WASHINGTON, D.C. — The Evgeny Kuznetsov that’s lacing ’em up for the Washington Capitals is a brand-new player — at both ends of the ice. The always-smiling yet lethal forward is a man on a mission, aiming to prove his critics wrong while also expanding his versatility on the ice. He has done just that so far.
Through 12 games to open 2021-22, Kuznetsov has 16 points and has taken charge for Washington as the top-line center. He also ranks fourth in the league in assists (11). Not only that, but he is playing a variety of different roles to kick off the season and has risen to the occasion as the team continues to battle through injuries.
“I think he is in really good shape. I think his mindset is in the right direction and I think what happened the last couple years… he has kind of bounced back and he’s in the right direction,” Alex Ovechkin said of No. 92. “It is good for us, good for him and it is kind of fun to play with him. Fun to see his smile and fun to see what he can do on the ice.”
Not only is the Russian center producing offensively (he just reached the 300-assist mark), he’s making a major impact beyond production. Kuznetsov ranks third among all Capitals with a 50.27 face-off percentage and has already set a new career-high in that department. When it comes to offensive-zone draws, Kuznetsov has led all Washington centers, winning 80.7 percent out of the 138 draws taken there.
His dominant play so far has quietly earned him a spot among the NHL’s top centers, and he’s working to embrace the role of a top two-way forward as well.
It’s a relief for the Capitals, who had high expectations for the 29-year-old entering this year. Kuznetsov’s off-ice issues and struggles with consistency over the last couple of seasons led to trade rumors over the summer, and so far, he’s been able to put that behind him.
“He’s such a smart, cerebral player that he can figure that out without having to get the reps,” Nic Dowd said. “Kuzy’s such a smart player… He’s doing a good job. He’s won some real good face-offs and he’s a smart guy.”
Ultimately, beyond his strong playmaking ability and solid performance in the face-off dot, Kuznetsov has earned the trust of his teammates and head coach Peter Laviolette. It’s earned him more ice time, as well as an opportunity on the penalty kill.
Rewinding to a season ago, the PK was not something that came naturally for Kuznetsov. He averaged just three seconds of ice time last year shorthanded for Washington. Fast forward to now, and Kuznetsov is out there for 1:05 minutes per game, having a blast and actually putting up strong numbers as well.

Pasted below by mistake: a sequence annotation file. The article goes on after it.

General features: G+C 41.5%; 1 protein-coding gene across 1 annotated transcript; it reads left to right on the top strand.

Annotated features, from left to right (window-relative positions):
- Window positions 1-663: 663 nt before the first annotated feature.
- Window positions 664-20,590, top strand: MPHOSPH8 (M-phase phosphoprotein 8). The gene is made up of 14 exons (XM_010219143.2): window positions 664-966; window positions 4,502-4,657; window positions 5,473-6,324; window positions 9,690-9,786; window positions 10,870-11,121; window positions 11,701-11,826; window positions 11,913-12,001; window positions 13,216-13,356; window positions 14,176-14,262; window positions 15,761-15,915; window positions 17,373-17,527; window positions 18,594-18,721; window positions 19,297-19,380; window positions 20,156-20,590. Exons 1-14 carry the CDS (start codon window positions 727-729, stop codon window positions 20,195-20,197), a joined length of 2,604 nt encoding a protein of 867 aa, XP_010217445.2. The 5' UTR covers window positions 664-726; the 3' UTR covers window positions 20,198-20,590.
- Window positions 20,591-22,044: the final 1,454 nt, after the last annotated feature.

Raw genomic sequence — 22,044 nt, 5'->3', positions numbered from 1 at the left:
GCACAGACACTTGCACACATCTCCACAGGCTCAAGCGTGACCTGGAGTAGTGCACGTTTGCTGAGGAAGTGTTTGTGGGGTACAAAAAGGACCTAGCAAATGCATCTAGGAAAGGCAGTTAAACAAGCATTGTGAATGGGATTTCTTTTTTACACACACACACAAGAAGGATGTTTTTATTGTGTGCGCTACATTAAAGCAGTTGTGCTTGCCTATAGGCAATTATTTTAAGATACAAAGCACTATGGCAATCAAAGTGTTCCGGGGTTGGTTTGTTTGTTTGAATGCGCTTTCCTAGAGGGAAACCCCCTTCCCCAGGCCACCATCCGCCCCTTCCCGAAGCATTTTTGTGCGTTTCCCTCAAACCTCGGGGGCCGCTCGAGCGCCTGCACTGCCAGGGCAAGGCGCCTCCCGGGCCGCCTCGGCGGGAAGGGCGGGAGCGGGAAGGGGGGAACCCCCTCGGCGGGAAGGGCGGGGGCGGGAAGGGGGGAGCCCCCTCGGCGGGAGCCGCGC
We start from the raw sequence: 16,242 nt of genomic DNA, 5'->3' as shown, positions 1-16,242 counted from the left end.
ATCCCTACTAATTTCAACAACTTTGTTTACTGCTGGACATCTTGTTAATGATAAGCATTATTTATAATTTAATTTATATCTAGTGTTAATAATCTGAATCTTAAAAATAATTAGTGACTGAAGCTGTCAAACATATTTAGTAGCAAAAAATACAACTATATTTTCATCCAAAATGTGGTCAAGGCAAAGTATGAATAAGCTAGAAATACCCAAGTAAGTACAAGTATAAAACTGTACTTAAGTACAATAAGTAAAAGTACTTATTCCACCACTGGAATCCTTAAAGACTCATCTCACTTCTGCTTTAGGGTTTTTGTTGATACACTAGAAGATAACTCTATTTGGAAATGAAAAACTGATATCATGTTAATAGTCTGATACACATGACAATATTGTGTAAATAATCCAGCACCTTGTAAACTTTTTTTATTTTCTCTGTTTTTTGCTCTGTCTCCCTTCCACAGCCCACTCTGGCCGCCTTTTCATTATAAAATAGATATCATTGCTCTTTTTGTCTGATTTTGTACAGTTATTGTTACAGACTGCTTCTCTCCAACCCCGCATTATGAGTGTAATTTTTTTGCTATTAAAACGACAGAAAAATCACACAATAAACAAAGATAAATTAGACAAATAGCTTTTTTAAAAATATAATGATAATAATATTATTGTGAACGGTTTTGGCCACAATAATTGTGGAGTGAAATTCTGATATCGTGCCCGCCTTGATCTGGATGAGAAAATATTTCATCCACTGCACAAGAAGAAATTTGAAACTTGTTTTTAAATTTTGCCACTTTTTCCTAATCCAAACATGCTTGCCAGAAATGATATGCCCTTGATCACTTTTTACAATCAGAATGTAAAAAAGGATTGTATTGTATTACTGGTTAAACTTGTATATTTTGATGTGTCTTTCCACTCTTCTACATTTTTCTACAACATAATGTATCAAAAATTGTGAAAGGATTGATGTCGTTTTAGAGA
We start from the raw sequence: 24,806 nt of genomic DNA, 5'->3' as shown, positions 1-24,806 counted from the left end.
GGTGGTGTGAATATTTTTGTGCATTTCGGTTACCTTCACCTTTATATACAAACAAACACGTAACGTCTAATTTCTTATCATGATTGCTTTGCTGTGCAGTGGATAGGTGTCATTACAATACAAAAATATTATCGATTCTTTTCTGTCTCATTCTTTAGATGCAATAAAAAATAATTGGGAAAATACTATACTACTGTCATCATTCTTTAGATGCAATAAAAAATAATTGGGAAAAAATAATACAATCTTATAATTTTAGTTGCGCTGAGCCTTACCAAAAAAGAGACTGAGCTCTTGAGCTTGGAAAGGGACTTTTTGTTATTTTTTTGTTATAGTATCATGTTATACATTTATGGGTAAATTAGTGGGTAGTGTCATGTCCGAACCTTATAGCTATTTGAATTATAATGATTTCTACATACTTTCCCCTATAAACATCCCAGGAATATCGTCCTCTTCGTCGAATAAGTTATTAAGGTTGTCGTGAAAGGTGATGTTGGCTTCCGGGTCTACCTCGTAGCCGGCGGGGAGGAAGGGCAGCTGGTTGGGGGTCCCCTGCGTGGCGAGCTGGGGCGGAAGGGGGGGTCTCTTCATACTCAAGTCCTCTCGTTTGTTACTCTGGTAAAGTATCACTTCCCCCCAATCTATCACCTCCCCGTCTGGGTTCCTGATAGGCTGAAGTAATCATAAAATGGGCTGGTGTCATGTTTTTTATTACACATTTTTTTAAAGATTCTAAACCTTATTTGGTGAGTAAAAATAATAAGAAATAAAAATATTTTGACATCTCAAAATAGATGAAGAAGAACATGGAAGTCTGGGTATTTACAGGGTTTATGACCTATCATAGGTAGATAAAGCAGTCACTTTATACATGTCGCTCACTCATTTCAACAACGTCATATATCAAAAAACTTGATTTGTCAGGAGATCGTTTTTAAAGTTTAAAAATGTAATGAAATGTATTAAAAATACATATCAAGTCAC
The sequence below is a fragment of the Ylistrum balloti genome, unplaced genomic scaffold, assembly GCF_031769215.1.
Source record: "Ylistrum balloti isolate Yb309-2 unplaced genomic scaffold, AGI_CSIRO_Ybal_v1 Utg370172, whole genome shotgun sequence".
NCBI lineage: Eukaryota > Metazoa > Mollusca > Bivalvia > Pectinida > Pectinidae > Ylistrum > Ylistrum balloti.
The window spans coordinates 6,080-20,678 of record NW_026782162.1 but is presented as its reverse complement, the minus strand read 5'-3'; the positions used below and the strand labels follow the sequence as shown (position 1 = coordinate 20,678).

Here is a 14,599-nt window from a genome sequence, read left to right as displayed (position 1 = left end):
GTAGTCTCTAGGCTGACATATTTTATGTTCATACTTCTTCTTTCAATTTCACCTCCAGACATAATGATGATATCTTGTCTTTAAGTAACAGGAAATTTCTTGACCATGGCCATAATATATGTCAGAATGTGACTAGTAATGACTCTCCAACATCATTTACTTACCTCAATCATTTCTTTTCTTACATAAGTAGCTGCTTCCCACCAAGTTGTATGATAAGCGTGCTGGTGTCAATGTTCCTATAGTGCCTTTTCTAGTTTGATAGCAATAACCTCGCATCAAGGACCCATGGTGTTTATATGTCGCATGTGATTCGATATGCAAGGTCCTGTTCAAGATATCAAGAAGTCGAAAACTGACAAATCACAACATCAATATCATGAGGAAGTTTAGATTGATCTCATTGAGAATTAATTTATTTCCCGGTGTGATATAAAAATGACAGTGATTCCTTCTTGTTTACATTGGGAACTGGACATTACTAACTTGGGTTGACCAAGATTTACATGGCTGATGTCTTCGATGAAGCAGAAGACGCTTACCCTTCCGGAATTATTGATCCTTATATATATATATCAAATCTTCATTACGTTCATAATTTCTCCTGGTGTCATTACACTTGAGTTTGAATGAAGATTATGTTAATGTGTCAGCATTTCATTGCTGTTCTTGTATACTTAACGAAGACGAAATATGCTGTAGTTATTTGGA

Kuznetsov leads all Capitals in face-off percentage (63.64) on the penalty kill and not only skates well in the defensive zone but also generates scoring chances while down a man. He has one shorthanded goal and an assist so far this year and isn’t afraid to get crafty or create high-danger chances when the opportunity presents itself.
“Oftentimes, guys that are really smart offensively, they make good penalty killers as well because they can read what the other power plays are trying to do with their movement,” Laviolette explained. “He’s been really good with his details to defense, and he’s done a good job since being there. There’s also that threat where [if] he does get the chance, he can make something happen.”
Even more impressive, he leads all Capitals skaters in face-off percentage (63.64) on the kill.
“I don’t know why you guys think that skill guys can’t kill penalties,” Kuznetsov grinned. “It’s about belief and trust. If they can work with us and teach us, give us the time, we can help play… there’s always the belief that, in my opinion, that every player on our team can play the PK and power play.”
The Capitals will need Kuznetsov continuing to expand his versatility, especially with the team missing three top-6 forwards and needing as much support in front of Ilya Samsonov and Vitek Vanecek as possible.
For Kuznetsov, that means not only stepping up and producing but continuing to grow while having fun, too.
“When everything good in your life, you are not moving. you are not growing, you are not getting better,” Kuznetsov added. “It is fun to see everything and I hope in 10 years when I enjoy my life, I will enjoy this time and remember it.”